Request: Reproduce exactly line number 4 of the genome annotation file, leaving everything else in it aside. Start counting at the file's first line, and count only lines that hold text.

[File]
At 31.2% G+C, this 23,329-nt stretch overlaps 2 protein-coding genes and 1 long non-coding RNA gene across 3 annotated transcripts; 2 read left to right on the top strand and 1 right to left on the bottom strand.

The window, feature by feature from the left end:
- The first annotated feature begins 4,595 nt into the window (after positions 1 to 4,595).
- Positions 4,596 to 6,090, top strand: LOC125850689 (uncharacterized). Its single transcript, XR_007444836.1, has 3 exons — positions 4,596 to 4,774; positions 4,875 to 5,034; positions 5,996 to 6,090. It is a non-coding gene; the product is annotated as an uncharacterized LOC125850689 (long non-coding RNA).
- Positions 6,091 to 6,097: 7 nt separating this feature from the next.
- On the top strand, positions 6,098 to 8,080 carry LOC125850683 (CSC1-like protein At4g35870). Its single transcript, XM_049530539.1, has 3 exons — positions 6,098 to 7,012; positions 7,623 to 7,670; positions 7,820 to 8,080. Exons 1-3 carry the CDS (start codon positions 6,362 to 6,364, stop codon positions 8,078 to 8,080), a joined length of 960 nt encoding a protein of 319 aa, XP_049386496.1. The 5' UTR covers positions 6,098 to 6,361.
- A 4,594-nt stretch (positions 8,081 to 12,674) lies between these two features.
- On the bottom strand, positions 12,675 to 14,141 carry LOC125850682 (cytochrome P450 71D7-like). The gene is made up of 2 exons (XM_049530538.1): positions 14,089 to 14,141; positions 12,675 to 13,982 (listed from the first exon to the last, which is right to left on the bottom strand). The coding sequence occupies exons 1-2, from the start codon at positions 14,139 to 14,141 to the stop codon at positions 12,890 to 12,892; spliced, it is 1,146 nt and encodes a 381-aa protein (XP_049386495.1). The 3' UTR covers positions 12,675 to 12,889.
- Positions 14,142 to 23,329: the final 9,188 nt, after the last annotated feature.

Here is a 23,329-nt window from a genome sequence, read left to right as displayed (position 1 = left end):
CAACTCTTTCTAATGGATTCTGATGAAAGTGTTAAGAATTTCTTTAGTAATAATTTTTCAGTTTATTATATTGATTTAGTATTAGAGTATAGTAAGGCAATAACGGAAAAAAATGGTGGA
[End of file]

- Positions 4,596 to 6,090, top strand: LOC125850689 (uncharacterized). Its single transcript, XR_007444836.1, has 3 exons — positions 4,596 to 4,774; positions 4,875 to 5,034; positions 5,996 to 6,090. It is a non-coding gene; the product is annotated as an uncharacterized LOC125850689 (long non-coding RNA).